In an ongoing series, I have been exploring some of the distinctives that may be helpful in establishing a leadership setting to which the emerging millennial generation will respond. Along the way I have looked at a number of the leadership and work-place attributes considered attractive to millennials. The following is a list of these observations with corresponding links to each topic:
- A clear and meaningful purpose – and money (click to read)
- The requirement for work and life balance (click to read)
- An opportunity for mentoring relationships (click to read)
- A clear path for career advancement (click to read)
- The desire for corporate transparency (click to read)
As I pointed out in a previous blog, millennials are the 54 million adult Americans aged between 18 and 34 in 2015. They now make up one third of the American workforce, which is the largest generation at work.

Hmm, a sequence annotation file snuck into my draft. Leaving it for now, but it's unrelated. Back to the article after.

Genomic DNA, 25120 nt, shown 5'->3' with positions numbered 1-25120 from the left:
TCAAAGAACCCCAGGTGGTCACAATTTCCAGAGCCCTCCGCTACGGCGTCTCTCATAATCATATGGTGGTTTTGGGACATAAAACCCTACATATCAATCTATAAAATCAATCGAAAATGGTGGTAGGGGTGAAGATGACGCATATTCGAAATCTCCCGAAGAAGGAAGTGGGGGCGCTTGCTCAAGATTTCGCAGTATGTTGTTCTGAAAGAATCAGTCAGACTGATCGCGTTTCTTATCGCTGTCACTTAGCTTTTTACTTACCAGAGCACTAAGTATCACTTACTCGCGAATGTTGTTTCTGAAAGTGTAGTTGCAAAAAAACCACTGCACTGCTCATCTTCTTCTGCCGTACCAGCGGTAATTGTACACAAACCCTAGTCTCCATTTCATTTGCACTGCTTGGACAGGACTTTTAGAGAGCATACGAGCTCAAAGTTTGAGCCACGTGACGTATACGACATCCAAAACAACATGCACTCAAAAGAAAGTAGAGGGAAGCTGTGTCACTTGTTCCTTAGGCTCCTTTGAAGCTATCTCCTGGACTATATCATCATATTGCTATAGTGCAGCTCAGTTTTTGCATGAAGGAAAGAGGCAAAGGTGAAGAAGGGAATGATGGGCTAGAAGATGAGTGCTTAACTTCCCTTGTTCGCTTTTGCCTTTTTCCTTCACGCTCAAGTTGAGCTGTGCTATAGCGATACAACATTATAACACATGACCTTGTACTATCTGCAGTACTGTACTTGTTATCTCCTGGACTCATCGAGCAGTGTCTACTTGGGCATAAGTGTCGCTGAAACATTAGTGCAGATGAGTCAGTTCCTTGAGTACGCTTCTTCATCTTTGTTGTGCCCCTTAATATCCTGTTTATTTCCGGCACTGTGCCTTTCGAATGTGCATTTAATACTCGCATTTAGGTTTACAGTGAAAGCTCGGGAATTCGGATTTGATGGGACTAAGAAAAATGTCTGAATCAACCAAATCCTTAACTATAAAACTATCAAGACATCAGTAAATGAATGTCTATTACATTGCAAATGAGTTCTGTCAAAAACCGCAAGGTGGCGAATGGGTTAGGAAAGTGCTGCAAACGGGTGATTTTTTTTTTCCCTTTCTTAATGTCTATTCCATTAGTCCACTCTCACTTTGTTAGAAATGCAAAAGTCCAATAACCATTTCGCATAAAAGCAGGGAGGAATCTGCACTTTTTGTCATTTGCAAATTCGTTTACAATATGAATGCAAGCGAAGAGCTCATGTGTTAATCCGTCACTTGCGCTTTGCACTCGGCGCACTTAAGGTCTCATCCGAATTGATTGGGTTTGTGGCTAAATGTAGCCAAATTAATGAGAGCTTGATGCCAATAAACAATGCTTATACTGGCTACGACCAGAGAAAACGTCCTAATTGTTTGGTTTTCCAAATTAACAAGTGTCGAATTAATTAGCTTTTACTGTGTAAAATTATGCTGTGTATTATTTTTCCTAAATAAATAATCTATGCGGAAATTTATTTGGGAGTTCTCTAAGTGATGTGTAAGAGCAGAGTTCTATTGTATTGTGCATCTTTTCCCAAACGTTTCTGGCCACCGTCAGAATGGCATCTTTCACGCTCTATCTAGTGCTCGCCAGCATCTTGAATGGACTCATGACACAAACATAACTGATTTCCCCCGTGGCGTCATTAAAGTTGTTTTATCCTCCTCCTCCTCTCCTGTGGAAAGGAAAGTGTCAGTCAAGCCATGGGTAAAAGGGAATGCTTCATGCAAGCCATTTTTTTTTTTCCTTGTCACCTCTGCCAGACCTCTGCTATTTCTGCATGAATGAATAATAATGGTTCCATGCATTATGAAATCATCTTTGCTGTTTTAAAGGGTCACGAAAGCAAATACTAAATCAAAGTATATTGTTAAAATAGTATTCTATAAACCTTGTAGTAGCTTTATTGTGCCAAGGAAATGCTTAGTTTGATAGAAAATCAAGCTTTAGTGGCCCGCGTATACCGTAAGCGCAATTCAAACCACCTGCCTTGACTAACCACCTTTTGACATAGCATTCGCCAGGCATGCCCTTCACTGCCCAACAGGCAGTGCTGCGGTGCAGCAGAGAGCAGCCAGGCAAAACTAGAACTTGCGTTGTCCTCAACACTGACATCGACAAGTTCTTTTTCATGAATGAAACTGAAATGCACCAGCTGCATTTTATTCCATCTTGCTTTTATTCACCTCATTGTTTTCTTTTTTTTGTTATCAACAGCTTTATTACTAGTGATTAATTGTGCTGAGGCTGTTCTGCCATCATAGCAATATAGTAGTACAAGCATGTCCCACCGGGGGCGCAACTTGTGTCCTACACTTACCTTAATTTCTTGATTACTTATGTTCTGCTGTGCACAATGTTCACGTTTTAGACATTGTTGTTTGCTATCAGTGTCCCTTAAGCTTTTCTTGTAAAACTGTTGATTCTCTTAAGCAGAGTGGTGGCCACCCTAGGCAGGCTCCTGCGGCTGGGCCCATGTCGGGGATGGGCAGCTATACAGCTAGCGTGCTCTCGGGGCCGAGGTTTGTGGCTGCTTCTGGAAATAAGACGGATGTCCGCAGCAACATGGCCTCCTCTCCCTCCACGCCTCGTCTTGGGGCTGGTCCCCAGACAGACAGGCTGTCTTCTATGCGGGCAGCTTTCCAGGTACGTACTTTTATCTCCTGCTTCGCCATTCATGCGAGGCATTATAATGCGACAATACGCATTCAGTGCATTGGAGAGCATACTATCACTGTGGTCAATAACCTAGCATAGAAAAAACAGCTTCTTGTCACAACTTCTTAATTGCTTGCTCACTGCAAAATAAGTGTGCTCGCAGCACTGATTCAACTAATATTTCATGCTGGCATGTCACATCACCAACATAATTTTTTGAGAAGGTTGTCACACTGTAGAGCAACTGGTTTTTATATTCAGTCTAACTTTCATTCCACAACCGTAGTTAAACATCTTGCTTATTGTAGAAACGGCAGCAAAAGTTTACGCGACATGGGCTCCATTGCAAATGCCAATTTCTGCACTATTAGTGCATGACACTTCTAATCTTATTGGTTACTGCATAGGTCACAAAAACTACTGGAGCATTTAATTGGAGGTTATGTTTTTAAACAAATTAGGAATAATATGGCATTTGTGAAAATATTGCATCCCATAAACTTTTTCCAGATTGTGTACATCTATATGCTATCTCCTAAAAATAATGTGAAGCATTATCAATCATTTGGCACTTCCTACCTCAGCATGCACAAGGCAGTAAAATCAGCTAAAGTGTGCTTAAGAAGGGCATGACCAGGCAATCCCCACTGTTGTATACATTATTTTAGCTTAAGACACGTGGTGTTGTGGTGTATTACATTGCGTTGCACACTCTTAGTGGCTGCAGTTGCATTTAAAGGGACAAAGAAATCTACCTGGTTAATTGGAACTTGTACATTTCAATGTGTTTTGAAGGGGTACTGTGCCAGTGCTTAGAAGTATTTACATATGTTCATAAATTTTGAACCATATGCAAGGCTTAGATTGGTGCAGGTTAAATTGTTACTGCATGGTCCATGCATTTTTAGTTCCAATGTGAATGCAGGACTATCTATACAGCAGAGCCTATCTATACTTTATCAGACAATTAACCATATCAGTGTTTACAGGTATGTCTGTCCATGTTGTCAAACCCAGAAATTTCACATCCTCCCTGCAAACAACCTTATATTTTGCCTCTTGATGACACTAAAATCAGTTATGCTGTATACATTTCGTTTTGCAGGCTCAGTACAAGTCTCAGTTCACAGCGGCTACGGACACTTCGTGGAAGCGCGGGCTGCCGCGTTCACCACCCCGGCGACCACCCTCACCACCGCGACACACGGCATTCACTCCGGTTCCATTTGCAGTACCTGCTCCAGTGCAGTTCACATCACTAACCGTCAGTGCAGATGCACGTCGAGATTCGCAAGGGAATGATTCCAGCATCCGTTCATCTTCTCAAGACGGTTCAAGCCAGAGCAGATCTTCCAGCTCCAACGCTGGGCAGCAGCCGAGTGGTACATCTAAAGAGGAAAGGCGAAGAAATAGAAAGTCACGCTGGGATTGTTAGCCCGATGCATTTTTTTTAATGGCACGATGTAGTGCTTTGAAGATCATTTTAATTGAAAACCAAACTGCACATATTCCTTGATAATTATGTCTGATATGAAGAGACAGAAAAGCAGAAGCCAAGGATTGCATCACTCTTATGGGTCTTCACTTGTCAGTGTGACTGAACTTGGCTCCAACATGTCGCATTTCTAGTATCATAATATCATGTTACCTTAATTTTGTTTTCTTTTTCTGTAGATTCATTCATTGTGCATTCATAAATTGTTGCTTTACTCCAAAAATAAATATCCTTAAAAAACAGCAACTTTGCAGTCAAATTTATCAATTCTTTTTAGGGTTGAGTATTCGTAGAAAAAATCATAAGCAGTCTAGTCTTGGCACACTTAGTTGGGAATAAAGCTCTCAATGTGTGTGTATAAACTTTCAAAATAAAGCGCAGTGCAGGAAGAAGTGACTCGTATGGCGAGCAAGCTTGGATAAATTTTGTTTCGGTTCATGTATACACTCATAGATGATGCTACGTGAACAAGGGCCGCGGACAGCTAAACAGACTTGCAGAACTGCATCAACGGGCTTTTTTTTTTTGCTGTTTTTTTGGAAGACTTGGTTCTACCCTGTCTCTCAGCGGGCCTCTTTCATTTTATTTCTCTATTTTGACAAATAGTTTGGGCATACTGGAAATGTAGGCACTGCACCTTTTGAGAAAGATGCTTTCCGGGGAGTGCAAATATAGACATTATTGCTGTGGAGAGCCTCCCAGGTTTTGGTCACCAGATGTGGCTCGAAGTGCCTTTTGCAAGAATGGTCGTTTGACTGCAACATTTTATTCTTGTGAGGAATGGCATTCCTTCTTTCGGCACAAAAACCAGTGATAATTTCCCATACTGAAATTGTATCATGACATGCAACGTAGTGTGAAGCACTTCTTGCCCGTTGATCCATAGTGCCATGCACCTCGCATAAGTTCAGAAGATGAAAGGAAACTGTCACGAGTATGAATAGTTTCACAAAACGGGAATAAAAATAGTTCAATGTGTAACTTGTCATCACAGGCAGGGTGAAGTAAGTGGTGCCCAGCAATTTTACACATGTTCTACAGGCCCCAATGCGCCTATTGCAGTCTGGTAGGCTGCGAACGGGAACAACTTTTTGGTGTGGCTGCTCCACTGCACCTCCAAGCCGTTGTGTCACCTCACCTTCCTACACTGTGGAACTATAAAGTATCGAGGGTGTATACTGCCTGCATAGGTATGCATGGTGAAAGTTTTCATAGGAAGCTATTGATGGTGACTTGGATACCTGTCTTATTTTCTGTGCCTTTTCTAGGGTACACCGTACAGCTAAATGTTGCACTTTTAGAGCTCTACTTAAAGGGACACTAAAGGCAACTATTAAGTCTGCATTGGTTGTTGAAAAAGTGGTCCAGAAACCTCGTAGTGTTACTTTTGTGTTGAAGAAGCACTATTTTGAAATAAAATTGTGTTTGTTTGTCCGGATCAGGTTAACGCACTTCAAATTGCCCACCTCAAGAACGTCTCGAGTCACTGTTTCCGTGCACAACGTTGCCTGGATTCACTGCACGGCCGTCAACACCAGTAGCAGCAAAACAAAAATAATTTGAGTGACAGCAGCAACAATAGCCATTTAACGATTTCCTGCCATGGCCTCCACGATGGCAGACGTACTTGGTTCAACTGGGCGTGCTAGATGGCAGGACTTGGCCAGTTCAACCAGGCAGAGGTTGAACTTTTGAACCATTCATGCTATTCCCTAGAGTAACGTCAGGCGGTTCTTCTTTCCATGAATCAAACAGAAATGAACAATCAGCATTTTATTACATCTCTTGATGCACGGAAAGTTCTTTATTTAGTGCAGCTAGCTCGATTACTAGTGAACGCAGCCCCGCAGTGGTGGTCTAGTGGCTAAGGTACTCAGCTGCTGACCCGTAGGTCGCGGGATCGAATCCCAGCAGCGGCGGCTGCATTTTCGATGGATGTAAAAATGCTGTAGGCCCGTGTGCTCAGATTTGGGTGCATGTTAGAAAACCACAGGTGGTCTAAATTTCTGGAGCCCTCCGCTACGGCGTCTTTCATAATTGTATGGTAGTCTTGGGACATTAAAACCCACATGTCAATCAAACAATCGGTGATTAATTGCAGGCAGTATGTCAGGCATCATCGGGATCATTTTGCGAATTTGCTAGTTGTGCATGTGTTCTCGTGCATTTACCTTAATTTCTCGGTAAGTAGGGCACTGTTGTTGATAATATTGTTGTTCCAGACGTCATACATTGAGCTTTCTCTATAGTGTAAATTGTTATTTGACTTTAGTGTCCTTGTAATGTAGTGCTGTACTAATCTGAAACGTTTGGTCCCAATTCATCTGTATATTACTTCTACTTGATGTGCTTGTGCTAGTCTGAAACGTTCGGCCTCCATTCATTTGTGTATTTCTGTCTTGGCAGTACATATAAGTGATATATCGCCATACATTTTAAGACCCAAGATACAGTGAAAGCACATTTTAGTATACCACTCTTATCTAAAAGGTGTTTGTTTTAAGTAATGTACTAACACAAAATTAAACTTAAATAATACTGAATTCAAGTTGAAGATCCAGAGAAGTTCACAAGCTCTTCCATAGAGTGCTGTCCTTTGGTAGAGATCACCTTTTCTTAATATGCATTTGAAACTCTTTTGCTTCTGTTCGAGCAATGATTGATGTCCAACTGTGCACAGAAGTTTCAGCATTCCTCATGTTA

Although the list above is incomplete, the goal in this series was to stimulate thought and discussion regarding improving our ability to lead those who join the labor force from this talented generation.
Because of their adept networking and technology skill-sets, millennials have the potential to be one of the most productive generations to ever enter the workforce. Providing leadership is essential; doing so will require our awareness, understanding, and skill – and most of all – the Courage to Lead.